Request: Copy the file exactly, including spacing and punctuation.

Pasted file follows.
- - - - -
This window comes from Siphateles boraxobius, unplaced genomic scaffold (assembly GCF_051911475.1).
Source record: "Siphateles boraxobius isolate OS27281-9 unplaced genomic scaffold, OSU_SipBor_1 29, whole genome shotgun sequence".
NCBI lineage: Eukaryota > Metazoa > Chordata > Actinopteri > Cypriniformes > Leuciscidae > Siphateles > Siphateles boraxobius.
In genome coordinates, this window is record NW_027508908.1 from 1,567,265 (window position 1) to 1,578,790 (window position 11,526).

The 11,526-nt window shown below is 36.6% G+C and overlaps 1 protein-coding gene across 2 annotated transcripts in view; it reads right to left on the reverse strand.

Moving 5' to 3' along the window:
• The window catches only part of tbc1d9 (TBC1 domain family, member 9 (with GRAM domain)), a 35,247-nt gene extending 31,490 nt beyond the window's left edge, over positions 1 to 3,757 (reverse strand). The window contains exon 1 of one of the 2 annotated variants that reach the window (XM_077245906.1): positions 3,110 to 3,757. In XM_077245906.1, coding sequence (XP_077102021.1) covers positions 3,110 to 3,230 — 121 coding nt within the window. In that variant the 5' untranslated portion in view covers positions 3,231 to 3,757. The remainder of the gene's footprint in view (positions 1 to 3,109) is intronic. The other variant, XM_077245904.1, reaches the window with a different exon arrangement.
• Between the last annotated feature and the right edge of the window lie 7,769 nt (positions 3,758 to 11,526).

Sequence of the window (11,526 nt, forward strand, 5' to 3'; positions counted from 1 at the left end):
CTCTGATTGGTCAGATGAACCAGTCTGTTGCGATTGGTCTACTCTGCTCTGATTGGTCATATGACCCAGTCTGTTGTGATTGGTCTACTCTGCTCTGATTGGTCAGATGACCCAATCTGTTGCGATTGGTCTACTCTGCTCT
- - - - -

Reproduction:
This window comes from Siphateles boraxobius, unplaced genomic scaffold (assembly GCF_051911475.1).
Source record: "Siphateles boraxobius isolate OS27281-9 unplaced genomic scaffold, OSU_SipBor_1 29, whole genome shotgun sequence".
NCBI lineage: Eukaryota > Metazoa > Chordata > Actinopteri > Cypriniformes > Leuciscidae > Siphateles > Siphateles boraxobius.
In genome coordinates, this window is record NW_027508908.1 from 1,567,265 (window position 1) to 1,578,790 (window position 11,526).

The 11,526-nt window shown below is 36.6% G+C and overlaps 1 protein-coding gene across 2 annotated transcripts in view; it reads right to left on the reverse strand.

Moving 5' to 3' along the window:
• The window catches only part of tbc1d9 (TBC1 domain family, member 9 (with GRAM domain)), a 35,247-nt gene extending 31,490 nt beyond the window's left edge, over positions 1 to 3,757 (reverse strand). The window contains exon 1 of one of the 2 annotated variants that reach the window (XM_077245906.1): positions 3,110 to 3,757. In XM_077245906.1, coding sequence (XP_077102021.1) covers positions 3,110 to 3,230 — 121 coding nt within the window. In that variant the 5' untranslated portion in view covers positions 3,231 to 3,757. The remainder of the gene's footprint in view (positions 1 to 3,109) is intronic. The other variant, XM_077245904.1, reaches the window with a different exon arrangement.
• Between the last annotated feature and the right edge of the window lie 7,769 nt (positions 3,758 to 11,526).

Sequence of the window (11,526 nt, forward strand, 5' to 3'; positions counted from 1 at the left end):
CTCTGATTGGTCAGATGAACCAGTCTGTTGCGATTGGTCTACTCTGCTCTGATTGGTCATATGACCCAGTCTGTTGTGATTGGTCTACTCTGCTCTGATTGGTCAGATGACCCAATCTGTTGCGATTGGTCTACTCTGCTCT